Atheism For Dummies
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The title of The Little Book of Atheist Spirituality (Viking) by André Comte- Sponville often draws a chuckle. Some see a contradiction in “atheist spirituality,” whereas others assume the book is a lightweight, touchy-feely book that substitutes religion with the Age of Aquarius.

Fortunately it’s much better than that — a thought-provoking, accessible little book that tackles all of those important intangibles that a human being runs into after she’s given up the gods and embraces atheism.

Comte-Sponville writes with the relaxed confidence of the European atheist he happens to be. For anyone deafened by the culture war, this kind of book is like hearing new music that’s refreshing and surprising. The author has advantages, of course — atheism doesn’t cause as many fits of the vapors among French philosophers as it does in Alabama.

That leaves him freer to think and build instead of reacting and defending quite so much, so he can raise intriguing new questions instead of answering the same tired batch. He thinks about community and loyalty, the ways people stay attached to ideals and committed to each other after faith is gone, and how people think about and react to the death of loved ones without the traditional supports.

He has no interest in attacking religion and the religious. “Humanity is far too weak and life far too difficult for people to go around spitting on each other’s faiths,” he says. He loathes, “…fanaticisms of all kinds, including atheistic fanaticism.”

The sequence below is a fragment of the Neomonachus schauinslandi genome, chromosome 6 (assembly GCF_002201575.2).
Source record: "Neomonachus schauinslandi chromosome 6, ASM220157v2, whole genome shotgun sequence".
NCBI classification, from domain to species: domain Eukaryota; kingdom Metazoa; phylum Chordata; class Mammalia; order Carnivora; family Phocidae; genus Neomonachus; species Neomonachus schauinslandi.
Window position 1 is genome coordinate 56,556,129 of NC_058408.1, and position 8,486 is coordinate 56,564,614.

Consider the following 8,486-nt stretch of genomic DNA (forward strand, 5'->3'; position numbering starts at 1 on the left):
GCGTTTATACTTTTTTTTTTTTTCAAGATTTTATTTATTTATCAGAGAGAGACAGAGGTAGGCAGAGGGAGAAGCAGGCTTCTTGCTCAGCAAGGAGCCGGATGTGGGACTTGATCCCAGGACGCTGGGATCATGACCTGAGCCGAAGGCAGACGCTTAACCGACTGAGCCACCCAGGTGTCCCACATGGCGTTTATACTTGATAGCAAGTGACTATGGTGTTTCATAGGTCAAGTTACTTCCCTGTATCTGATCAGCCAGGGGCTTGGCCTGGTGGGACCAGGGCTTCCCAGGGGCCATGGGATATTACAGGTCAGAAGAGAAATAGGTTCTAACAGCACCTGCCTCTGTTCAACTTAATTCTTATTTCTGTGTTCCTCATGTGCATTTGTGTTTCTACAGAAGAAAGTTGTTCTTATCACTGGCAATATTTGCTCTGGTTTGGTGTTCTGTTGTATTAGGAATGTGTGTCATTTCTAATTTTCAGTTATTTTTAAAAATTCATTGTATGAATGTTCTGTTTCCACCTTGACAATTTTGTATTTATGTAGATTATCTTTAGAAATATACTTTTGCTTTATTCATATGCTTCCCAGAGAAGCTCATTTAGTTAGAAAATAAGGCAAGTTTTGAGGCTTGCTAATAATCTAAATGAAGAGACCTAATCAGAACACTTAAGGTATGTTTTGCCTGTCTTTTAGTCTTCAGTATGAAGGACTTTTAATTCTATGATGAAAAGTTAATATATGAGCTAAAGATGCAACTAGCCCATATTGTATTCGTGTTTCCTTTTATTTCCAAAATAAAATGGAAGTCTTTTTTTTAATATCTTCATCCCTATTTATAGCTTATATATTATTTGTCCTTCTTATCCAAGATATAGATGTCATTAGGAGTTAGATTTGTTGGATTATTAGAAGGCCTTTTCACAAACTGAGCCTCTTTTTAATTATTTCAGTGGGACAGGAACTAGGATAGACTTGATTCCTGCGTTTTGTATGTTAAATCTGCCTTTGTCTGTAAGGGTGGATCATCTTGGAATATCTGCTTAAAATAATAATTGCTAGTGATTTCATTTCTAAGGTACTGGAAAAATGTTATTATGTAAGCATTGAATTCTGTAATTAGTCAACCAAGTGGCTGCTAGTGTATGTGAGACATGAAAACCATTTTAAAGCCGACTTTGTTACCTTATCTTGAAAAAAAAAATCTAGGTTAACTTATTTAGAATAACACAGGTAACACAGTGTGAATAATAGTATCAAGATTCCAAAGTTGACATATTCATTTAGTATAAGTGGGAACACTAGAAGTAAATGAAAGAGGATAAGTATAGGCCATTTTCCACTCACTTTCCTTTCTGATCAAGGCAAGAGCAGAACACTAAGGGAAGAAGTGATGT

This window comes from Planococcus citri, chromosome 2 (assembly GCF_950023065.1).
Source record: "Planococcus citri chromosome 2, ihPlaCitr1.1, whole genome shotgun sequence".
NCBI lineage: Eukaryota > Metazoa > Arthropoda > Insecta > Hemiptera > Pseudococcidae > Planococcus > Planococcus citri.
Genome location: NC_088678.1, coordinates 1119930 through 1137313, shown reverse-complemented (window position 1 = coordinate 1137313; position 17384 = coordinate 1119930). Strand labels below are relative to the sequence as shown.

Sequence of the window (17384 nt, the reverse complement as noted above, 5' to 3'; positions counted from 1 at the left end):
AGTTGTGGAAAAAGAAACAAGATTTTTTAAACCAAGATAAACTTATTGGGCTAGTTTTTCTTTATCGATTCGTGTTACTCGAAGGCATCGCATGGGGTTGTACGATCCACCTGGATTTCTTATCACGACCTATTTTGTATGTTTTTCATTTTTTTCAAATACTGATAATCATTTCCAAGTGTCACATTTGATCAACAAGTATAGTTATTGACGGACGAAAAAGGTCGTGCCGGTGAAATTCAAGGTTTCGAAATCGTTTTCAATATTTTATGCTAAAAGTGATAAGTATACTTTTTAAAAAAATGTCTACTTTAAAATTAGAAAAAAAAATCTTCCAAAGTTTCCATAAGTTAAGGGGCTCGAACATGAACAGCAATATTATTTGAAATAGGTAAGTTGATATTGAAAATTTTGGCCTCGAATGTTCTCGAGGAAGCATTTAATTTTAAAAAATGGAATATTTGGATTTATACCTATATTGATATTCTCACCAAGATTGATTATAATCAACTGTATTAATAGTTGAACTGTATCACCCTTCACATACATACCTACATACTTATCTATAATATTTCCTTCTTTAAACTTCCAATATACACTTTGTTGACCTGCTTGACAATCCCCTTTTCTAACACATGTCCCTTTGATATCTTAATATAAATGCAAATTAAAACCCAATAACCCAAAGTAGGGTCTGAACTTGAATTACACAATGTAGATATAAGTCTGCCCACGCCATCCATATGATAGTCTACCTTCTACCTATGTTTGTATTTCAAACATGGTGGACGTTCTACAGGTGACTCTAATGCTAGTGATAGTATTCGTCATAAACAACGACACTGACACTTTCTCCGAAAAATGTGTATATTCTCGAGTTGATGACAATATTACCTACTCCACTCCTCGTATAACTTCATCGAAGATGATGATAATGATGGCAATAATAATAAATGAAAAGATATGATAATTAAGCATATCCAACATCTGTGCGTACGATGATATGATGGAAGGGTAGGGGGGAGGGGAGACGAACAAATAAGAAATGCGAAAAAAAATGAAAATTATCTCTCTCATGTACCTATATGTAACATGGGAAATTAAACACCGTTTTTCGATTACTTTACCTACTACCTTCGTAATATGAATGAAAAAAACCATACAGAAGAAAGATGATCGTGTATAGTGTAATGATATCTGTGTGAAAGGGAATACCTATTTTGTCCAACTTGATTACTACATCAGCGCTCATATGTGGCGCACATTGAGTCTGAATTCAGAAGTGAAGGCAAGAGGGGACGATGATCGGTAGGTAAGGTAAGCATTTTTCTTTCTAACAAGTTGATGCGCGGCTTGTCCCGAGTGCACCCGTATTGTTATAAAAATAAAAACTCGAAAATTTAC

So he’s not looking to de-convert anyone — just to understand and live his own life, and to help others do so. His book is a tolerant atheist perspective much less often heard, and a welcome addition to the 21st century atheist chorus.

“Truth, not faith, is what sets us free,” he says at the end of this marvelous little book. “We are already in the kingdom. Eternity is now.”

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Dale McGowan, PhD, writes the popular secular blog The Meming of Life, teaches secular parenting workshops across North America, and is executive director of Foundation Beyond Belief, a humanist charitable organization. He has been interviewed in major publications, such as Newsweek and the New York Times, and was 2008 Harvard Humanist of the Year.

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